It is commonplace in higher education in Australia and across many parts of the world, for universities to have institutional systems to support the use of student evaluation of teaching. UQ is no exception to this general rule, and ITaLI is the University’s central service provider for student evaluation of teaching (see their web pages here).

However student evaluation of teaching is only one part of the evidence regime that can help you evaluate your effectives as a learning facilitator. Indeed there are at least 4 sources of data that can help you evidence your effectiveness as a facilitator of student learning (Smith, 2008). The model is known as the “4Q” model for evaluating effectiveness of learning facilitation and learning environments, because it is presented in four quadrants representing respectively the four main suources of information about your teaching practices:

  1. Student learning
  2. Self-reflection
  3. Student experience and
  4. Peer feedback.



Of course, as professional teachers, or learning facilitators, we do not stay static in our practice – we change over time, as we learn more about teaching/learning facilitation, and as we reflect on our work. This is appropriate because as professionals we seek constantly to improve our practices, hone our philosophy, and become more informed about the theories that underpin teaching practice. With this in mind, it makes sense that data that evidences our effectiveness should also contribute to our on-going development through reflection, refinement, and professional development. Therefore, the use of such data should fit within an overarching framework of self-directed development.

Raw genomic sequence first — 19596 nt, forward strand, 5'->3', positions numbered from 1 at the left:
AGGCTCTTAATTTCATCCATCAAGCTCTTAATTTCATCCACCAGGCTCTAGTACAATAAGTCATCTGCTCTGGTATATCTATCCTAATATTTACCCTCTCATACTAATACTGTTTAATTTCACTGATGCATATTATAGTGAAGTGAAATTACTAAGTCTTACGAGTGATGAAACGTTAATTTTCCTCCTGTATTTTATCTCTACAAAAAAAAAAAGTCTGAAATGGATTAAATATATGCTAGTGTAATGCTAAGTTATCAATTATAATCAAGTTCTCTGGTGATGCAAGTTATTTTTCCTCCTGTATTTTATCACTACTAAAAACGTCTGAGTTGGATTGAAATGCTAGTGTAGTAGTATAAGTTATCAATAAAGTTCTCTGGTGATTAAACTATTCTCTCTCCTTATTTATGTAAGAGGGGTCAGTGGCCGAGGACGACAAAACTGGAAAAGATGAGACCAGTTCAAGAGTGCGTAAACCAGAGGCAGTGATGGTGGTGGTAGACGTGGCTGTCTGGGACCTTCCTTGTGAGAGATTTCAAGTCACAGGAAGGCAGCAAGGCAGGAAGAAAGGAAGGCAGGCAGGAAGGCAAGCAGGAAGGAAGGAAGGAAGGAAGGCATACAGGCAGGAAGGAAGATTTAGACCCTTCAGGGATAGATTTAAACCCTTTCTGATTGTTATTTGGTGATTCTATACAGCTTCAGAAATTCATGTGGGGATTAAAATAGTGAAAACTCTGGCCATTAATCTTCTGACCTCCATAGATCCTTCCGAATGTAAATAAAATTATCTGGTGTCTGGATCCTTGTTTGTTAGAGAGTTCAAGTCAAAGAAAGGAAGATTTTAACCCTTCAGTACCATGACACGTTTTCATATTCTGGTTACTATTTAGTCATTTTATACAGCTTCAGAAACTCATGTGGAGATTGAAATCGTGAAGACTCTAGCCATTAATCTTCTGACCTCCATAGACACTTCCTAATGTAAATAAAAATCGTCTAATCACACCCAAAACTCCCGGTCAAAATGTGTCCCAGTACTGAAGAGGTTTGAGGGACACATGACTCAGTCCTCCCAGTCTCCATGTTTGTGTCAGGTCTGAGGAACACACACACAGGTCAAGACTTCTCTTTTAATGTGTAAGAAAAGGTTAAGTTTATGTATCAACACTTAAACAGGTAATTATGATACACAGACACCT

One useful framework for visualising the process of developing teaching practice over time is Revans’ action learning model (Revans, 1980, 2011).


In the image you can see the proposed relationships between the collection of data using the 4Q model and the on-going process of continuously learning from and through action. The data inform the review/reflection on the practices, and to allow for your own self-directed learning, theory and the data together inform future plans for the enactment of teaching or learning design.

The entire sequence of data gathering, reflection and learning, and re-design, over time, evidence not just your effectiveness at a single point in time, but your commitment to, and the results of, your own self-directed professional development.


Revans, R. (1980). Action learning: new techniques for management. Blond & Briggs.

Revans, R. (2011). ABC of Action Learning. Taylor & Francis Group. HD58.82 -- .R48 2011eb

Smith, C. D. (2008). Building effectiveness in teaching through targeted evaluation and response: connecting evaluation to teaching improvement in higher education. ASSESSMENT & EVALUATION IN HIGHER EDUCATION, 33(5), 517–533.